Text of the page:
120,000 frequent flyer miles speaks for itself. No doubt about it.
As I read across your forum, I can't help but be concerned with your salt air problem. I sense that it's one of your major concerns. We have the same problem here on the Oregon coast. Probably not to the degree you do (much lower mean temps).
Before modern coatings, cars would rust away in short order. My first bicycle (we lived on the coast when I was a kid) was bright and shiny when I got it, but it wasn't long before it became a chunk of rust.
Don't mean to be presumptuous or patronizing, but I notice most of the homes along the coast here are clad top to bottom in plain old wood - coated with modern paints. They call 'em "saltboxes". And when the doors are closed, they close up pretty tight. It would be a tough choice between that or those light and airy dwellings in the Philippines. Also, we don't have the "termite problem", although we do have to fight off carpenter ants from time to time.
I suppose the best solution would be a very aggressive maintenance schedule or program.
On another subject..... as I read your forum.....it often occurs to me: "I bet there are big shot Wall Street types sitting high up in their offices in their seven hundred dollar suits who are secretly reading your forum ..... and dreaming of how it could'a been." We are so "lucky" to have the "American Dream" in this country ;)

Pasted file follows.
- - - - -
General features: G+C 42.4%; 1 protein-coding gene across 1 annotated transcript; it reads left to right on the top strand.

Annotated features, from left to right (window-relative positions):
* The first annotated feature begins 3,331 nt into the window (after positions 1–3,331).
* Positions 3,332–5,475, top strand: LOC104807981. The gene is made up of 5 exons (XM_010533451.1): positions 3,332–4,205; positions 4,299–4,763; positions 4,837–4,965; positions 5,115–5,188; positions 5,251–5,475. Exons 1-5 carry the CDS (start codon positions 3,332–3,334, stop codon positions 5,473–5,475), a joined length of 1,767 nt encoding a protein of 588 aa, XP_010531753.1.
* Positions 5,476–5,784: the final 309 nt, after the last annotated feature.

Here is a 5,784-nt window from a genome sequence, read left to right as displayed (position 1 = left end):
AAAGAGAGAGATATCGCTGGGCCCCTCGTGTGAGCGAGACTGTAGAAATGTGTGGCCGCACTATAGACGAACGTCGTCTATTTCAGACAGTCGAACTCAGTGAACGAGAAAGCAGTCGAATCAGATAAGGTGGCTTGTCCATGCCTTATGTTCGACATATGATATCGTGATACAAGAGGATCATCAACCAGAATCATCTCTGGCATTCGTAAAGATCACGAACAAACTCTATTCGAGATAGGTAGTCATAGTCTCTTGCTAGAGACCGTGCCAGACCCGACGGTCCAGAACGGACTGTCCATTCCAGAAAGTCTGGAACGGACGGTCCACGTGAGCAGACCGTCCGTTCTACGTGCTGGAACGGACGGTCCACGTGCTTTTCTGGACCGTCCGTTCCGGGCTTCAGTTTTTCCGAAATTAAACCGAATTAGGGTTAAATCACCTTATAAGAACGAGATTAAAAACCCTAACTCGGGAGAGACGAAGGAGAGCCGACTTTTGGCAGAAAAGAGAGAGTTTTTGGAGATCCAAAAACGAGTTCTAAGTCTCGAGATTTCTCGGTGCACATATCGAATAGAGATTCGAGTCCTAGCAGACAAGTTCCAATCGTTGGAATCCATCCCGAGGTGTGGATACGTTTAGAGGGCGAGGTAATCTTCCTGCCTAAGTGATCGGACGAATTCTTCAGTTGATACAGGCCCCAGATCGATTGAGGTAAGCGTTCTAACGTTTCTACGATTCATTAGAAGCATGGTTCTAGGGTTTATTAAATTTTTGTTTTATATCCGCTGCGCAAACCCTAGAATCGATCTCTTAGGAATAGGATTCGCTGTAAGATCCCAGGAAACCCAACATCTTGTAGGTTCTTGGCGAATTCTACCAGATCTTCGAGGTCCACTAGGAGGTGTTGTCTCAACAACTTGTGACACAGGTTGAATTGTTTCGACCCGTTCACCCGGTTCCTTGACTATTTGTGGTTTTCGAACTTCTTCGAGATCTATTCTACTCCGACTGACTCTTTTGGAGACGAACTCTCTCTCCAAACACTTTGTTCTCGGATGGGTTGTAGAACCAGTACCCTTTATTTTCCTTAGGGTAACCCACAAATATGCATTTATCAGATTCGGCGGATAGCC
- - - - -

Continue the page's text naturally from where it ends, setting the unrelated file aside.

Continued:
A couple we know owns a dive resort about 30 miles south of us. They started out with native materials and they had more maintenance woes than they could handle.
They resorted to concrete everything including roof. Their resort beds are even built in and made of artistically scultured concrete. Its changed from a rustic place to uninviting - well atleast for us.
Our house is made of hollow block walls but hardwood trusses and roof joists. The lanai is a hardwood called bahia. This wood is 40 years old and still going strong.
I use coco lumber on chicken houses but not in my house. I have access to mane made forests of teak, jimalina, eucalyptus and mahogany. also any other hardwood i can scavenge - like the indian wood logs i scored last month get rough milled and placed under the workers house to dry. All these woods are great in construction and furniture making.
My next trip we will replace the double doors on the lanai - I traded the workmanship for some imported muscovy ducks. There are full thickness mahogany in the same style as our newer lanai furniture.
We need to replace our roof. Thats the biggest challenge.
There is a modern plastic that supposed to handle UV well that I am looking at.
If we went with an american petro chemical covered with gravel all over plywood, the shingles are twice the price as here and we would have to reframe it to support the weight.